Westward Expansion and Immigration (Unit 5)

Growth and Transformation

The United States changed after the Civil War. The frontier became less wild. Cities grew in size and number. More factories, steel mills, and railroads were built. Immigrants arrived in the United States with dreams of better lives.

This was the age of inventions. Alexander Graham Bell developed the telephone. Thomas Edison invented the light bulb. George Eastman made the moving picture, later called a movie. Before 1860, the government issued 36,000 patents. From 1860 to 1890, the government issued 440,000.

Separate companies merged to become larger companies, sometimes called trusts. This happened especially in the steel, rail, oil, and communications industries. With fewer companies, buyers had fewer choices and businesses had more power. An antitrust law was passed in 1890 to stop monopolies, but it was not very effective.

Farming was still America’s main occupation. Scientists improved seeds. New machines did some of the work that men had done. American farmers produced enough grain, meat, cotton, and wool to ship the surplus overseas.

The Western regions still had room for explora- tion and for new settlements. Miners found ore and gold in mountains. Sheep farmers settled in river valleys. Food farmers settled on the Great Plains. Ranchers let their cattle graze on the vast grasslands. Cowboys drove great herds of cattle to the railroad to ship to the East. The “Wild West” pictured in many cowboy books and movies lasted only about 30 years.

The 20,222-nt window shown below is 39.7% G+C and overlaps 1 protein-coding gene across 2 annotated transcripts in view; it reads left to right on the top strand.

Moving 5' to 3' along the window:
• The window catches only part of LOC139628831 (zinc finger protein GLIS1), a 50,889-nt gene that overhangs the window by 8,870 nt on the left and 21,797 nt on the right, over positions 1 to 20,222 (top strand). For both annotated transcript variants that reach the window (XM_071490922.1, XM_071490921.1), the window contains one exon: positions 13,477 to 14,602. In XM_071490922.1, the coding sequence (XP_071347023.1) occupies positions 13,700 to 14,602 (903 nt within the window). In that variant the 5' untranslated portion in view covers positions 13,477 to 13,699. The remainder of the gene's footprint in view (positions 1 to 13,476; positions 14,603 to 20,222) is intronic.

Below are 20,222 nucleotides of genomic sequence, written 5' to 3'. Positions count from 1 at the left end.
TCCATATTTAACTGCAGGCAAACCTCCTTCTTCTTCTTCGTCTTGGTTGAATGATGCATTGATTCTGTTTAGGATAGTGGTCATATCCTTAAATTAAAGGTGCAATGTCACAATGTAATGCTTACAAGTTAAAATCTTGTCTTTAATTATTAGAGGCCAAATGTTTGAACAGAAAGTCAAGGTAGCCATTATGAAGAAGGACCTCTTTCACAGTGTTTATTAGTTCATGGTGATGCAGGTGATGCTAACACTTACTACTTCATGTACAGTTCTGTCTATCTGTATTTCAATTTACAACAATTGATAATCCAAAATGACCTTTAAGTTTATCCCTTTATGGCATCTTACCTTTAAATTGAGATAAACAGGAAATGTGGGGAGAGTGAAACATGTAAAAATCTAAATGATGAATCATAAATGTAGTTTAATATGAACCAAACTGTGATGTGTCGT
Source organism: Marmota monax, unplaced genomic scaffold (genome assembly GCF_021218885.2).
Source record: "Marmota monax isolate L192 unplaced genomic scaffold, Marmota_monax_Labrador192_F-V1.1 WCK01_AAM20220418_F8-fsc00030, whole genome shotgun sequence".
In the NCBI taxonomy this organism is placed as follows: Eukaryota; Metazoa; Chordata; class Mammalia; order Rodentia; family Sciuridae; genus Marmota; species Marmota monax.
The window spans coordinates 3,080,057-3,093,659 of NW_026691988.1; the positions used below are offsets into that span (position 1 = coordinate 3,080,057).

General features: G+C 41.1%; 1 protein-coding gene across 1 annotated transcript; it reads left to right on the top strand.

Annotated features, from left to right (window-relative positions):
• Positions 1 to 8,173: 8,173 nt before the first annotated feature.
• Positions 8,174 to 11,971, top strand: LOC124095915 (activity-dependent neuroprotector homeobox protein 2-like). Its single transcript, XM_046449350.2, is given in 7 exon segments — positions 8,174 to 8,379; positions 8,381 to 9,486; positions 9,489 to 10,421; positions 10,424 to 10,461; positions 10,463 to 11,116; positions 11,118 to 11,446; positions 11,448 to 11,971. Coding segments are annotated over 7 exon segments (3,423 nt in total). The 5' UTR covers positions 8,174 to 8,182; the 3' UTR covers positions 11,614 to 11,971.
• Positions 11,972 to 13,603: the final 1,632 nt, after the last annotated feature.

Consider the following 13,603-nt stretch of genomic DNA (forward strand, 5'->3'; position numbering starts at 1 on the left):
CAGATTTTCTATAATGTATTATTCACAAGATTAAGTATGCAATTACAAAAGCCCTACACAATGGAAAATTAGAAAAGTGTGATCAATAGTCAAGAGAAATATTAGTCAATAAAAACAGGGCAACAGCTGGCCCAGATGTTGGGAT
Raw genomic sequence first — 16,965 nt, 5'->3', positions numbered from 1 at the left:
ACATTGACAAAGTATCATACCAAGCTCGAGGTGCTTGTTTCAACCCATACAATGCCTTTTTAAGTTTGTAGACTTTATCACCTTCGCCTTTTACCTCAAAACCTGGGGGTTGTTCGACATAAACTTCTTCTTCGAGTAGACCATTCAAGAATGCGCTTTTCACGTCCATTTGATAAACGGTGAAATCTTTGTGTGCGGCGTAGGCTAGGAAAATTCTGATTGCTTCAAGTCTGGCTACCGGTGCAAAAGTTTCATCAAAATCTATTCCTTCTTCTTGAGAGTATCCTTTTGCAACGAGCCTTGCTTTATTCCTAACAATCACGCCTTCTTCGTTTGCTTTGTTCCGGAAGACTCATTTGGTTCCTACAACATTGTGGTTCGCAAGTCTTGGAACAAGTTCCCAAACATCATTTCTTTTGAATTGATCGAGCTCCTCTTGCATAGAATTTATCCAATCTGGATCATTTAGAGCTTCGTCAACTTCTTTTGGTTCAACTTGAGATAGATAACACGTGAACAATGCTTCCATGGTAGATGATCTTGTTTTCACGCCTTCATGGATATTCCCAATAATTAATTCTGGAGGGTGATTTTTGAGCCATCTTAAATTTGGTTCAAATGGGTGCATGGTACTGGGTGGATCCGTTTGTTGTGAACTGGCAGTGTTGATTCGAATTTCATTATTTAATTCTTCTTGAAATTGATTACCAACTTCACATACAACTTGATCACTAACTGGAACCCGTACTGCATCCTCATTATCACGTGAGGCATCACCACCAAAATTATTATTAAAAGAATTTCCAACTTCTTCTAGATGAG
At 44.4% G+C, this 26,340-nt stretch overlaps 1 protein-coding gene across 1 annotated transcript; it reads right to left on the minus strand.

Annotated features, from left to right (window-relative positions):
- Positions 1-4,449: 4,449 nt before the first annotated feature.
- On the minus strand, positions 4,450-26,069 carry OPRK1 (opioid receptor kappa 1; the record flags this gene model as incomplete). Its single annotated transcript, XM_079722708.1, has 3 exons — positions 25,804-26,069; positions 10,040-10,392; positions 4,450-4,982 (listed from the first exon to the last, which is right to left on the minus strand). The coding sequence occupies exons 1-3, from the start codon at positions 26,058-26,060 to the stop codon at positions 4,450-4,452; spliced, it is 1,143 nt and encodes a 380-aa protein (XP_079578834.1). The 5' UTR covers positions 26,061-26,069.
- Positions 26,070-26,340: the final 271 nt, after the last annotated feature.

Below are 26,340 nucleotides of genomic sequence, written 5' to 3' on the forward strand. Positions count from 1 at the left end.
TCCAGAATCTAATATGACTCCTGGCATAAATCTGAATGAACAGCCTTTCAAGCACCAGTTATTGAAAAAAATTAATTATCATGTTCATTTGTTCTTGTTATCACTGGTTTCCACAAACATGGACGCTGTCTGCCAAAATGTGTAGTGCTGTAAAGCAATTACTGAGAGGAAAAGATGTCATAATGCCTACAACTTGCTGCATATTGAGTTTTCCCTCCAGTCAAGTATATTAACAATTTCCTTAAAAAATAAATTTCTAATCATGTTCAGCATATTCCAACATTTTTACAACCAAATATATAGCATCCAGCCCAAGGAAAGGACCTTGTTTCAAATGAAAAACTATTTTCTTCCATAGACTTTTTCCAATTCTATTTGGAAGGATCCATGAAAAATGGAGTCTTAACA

When Europeans first arrived on the East Coast, they pushed the native people west. Each time, the government promised new land for the native people so they would have a home. Each time, the promises were broken while white settlers took the land. In the late 1800s, Sioux tribes in the Northern plains and Apaches in the Southwest fought back. Although they were strong, the U.S. government forces defeated them. Many tribes would live on reservations, which are federal lands administered by Indian tribes. Today there are more than 300 reservations.

Toward the end of the 1800s, European powers colonized Africa and fought for rights to trade in Asia. Many Americans believed that the United States should do the same. Many other Americans did not like any action that seemed imperialistic.

After a brief war with Spain in 1898, the U.S. con- trolled several Spanish colonies—Cuba, Puerto Rico, Guam, and the Philippines. Officially, the United States encouraged them to become self- governing. In reality, the United States kept control.

Idealism in foreign policy co-existed with the desire to prevent European powers from acquiring territories that might enable them to project military power toward the United States. Americans also sought new markets in which they could sell their goods. By the end of the 19th century, the U.S. was beginning to emerge as a growing world power.

Quiz

1. Who invented the telephone?

A. George Eastman
B. Alexander Graham Bell
C. Thomas Edison

2. What Native American tribes fought to save their way of life?

A. Leni Lenape and the Sioux
B. Apache and the Cherokee
C. The Sioux and Apache

3. The true Wild West era lasted how many years?

A. 40 years
B. It’s still going on today
C. 30 years

U.S.A. History in Brief, U.S. Department of State, 2010